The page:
So here we have the picture at the end of the first and second twenty minute sessions.  Working into wet paper with a large sized brush in the sky and other background elements and with a medium sized brush in the area of the figure.  Same brush I showed a few days ago.  With each successive stage the layers of color build up and hopefully get more complex without getting muddy.  My way of working with watercolors is not at all unique, but most people don’t work this way.  I just put the colors down and mop them up as I see fit, whereas most folks put the colors on in very carefully thought out layers, letting each layer dry before applying the next.

I like to put a made up landscape in the back of my figures.  In this case I was thinking of Batman on the roof of a building, looking out over the city.  The pose sort of suggested it, but I ended up with just a guy sitting on a roof at sunset.  I like it though.  I spend quite a bit of time working on the background, but it is mostly while the model is taking a break.  I like the idea of making a whole picture.  Not just a figure in front of a blank wall, or even sitting on a stool with a drape on the wall behind him.  And now for the final picture of the night.  TA DA….I like it.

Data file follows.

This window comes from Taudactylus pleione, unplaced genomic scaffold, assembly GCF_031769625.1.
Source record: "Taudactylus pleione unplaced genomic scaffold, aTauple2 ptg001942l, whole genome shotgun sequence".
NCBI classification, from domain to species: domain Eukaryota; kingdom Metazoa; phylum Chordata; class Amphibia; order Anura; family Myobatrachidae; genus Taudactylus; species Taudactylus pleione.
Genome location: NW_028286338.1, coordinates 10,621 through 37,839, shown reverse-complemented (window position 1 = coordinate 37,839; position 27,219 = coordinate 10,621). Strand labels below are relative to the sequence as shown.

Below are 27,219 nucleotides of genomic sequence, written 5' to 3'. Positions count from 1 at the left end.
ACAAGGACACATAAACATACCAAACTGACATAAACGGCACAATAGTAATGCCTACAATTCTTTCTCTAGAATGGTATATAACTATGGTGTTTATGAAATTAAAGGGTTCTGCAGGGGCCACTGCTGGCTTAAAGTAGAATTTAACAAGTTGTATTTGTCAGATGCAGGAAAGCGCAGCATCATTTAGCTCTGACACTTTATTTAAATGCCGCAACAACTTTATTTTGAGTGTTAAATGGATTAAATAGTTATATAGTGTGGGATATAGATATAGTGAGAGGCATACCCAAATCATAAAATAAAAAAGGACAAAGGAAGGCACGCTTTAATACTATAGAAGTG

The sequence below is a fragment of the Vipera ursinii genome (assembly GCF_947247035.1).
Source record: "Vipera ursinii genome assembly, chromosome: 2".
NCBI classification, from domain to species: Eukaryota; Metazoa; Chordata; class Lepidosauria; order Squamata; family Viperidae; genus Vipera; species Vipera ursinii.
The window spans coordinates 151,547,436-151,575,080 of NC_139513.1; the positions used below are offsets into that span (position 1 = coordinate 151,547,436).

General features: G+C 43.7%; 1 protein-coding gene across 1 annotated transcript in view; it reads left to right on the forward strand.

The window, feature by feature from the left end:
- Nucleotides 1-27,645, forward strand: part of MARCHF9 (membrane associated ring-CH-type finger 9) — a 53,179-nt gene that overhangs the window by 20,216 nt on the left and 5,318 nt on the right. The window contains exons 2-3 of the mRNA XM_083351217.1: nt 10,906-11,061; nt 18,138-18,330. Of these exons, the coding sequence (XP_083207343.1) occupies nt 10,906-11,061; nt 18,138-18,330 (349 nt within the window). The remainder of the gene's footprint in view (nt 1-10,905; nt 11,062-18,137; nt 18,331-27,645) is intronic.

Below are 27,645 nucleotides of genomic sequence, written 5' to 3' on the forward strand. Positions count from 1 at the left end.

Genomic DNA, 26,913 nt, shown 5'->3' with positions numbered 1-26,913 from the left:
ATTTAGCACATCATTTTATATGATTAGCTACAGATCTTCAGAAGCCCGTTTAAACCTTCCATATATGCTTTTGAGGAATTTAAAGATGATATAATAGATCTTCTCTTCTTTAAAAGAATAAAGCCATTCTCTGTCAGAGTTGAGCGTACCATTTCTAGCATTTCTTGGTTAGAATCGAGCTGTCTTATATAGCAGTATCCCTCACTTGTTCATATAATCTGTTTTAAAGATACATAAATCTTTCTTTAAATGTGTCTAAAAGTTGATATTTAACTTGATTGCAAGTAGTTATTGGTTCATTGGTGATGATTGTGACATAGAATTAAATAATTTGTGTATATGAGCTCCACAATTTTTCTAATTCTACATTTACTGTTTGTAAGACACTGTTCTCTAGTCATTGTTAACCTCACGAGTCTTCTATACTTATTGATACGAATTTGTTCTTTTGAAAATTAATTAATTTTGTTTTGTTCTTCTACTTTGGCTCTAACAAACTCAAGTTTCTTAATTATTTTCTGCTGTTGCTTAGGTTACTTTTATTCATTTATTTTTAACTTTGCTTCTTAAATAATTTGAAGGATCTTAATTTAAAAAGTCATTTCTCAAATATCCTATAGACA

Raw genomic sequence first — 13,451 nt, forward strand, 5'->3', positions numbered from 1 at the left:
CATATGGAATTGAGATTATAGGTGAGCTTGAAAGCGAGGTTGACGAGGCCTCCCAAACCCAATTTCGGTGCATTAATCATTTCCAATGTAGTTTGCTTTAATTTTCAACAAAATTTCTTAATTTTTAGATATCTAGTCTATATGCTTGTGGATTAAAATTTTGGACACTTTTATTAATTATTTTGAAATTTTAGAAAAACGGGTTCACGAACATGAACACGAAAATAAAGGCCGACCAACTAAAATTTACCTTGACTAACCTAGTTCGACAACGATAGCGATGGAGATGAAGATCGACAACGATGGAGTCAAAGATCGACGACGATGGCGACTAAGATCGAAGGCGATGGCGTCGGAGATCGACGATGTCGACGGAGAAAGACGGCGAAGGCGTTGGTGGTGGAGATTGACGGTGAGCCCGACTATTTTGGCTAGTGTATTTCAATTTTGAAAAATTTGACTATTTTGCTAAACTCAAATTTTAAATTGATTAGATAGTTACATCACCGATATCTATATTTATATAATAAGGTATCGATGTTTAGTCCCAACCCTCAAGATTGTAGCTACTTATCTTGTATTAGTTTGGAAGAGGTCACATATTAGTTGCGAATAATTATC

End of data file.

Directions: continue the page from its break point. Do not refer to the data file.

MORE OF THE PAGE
New Laptop

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I’ve spent the last twenty four hours getting my new laptop configured, and I’m submitting this post from it.  Wouldn’t you know I read today that Intel has come out with a new chip that is faster than it’s fastest current chip and cost one third as much.  I think it is based on a carbon molecule that looks something like a chicken-wire fence, but is only one molecule thick.  I’d forgotten how much trouble it is to set up a new computer, but I haven’t had a laptop in three years and I kind of need one.  Outmoded the day I got it, but still nice.  It’s at least as powerful and fast as my two year old desktop pc.  Other than that, I spent some time trying how to make sculpture tools for a class of fifteen out of materials found around the house, home depot or the craft store.  I’m going to check out the hunting and fishing store tomorrow.